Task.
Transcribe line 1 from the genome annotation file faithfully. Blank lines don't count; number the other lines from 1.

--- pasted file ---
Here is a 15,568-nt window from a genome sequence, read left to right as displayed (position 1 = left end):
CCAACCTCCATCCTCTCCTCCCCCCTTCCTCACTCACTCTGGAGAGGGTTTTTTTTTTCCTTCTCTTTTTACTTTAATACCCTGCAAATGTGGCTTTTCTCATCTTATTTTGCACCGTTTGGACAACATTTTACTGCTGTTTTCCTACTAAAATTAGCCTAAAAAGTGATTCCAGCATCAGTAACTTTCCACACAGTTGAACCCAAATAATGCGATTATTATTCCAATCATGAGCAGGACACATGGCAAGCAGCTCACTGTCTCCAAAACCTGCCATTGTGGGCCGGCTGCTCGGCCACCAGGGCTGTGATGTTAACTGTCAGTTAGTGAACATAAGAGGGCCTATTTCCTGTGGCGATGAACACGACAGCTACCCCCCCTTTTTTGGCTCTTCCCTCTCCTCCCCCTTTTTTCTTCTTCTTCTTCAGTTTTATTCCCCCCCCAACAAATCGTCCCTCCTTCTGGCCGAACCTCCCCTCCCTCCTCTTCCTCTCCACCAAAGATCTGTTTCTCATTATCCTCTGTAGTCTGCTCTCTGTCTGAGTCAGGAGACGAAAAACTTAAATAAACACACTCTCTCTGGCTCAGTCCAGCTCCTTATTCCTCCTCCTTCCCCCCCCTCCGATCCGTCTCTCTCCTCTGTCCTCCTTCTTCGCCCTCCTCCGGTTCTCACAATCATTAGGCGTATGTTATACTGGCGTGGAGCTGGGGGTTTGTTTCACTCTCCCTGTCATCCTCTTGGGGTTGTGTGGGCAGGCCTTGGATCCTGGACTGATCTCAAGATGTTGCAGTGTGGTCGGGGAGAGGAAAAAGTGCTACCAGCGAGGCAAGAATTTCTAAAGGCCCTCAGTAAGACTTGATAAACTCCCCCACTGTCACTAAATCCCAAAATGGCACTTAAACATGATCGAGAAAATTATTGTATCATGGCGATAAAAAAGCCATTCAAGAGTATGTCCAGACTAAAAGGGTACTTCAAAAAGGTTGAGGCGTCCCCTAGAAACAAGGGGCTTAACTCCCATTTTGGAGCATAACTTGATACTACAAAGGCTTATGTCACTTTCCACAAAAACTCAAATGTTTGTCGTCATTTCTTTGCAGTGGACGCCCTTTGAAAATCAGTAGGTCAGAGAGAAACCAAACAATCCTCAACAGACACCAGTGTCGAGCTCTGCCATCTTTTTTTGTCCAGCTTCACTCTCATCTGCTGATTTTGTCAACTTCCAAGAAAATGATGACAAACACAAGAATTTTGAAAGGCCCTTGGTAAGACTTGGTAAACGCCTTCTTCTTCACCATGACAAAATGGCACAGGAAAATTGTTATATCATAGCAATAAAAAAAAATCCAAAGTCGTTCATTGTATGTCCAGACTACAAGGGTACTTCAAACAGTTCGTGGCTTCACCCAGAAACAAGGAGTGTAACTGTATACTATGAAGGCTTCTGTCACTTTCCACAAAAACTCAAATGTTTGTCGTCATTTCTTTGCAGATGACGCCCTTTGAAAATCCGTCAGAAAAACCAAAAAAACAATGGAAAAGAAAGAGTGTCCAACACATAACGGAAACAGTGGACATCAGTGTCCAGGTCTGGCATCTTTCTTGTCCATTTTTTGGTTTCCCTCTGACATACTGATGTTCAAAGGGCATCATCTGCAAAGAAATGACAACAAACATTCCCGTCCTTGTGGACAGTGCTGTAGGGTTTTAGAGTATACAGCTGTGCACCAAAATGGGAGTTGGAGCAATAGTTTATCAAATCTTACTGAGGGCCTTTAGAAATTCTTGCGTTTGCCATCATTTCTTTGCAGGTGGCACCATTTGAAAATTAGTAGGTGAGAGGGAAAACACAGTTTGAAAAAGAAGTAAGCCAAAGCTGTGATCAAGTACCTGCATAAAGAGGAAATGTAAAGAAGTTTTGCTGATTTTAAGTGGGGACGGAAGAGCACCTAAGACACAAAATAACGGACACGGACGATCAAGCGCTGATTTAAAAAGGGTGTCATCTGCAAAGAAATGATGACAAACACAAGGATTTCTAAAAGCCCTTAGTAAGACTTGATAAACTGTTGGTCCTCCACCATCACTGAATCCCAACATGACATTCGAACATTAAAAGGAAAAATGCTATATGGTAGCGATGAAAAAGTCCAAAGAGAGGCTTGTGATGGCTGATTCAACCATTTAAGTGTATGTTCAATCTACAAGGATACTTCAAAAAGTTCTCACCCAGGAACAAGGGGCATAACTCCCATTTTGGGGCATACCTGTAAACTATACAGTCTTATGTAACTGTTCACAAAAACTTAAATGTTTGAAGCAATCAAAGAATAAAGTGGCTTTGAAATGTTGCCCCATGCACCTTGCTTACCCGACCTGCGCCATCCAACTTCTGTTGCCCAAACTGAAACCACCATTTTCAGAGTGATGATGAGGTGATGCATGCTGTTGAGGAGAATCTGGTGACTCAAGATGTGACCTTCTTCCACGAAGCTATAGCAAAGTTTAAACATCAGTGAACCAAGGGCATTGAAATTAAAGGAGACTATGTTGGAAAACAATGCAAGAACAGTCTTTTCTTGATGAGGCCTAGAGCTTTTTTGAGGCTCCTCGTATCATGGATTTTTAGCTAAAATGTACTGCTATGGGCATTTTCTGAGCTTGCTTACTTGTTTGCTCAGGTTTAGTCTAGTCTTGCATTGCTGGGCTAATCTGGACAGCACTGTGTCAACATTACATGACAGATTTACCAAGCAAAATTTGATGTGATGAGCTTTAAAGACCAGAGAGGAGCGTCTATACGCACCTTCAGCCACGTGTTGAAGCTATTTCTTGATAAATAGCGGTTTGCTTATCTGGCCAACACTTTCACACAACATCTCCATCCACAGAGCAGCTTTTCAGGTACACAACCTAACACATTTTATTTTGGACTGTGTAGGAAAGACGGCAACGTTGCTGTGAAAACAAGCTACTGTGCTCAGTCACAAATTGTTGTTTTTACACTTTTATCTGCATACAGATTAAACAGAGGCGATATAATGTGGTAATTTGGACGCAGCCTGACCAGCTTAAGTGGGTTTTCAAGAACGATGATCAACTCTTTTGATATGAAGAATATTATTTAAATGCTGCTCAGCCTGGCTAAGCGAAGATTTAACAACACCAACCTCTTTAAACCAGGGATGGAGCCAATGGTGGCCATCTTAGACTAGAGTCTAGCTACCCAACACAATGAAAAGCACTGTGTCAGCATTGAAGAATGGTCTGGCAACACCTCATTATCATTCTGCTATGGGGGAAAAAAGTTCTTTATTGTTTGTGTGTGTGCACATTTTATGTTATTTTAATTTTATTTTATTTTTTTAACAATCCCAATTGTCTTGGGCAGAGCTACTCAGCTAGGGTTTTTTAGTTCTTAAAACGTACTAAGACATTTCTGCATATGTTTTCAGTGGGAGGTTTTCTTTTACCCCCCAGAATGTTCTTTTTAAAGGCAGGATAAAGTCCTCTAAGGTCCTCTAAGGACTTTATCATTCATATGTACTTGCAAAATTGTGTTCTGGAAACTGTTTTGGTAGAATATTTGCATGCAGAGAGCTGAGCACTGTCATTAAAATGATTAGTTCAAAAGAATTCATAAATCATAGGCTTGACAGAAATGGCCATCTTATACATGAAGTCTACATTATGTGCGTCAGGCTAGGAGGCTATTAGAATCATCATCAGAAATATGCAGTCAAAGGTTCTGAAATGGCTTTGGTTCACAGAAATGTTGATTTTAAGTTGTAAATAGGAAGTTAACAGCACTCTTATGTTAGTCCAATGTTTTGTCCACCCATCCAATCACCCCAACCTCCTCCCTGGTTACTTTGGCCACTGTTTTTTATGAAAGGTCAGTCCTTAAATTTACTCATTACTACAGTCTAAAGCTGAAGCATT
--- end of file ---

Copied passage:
Here is a 15,568-nt window from a genome sequence, read left to right as displayed (position 1 = left end):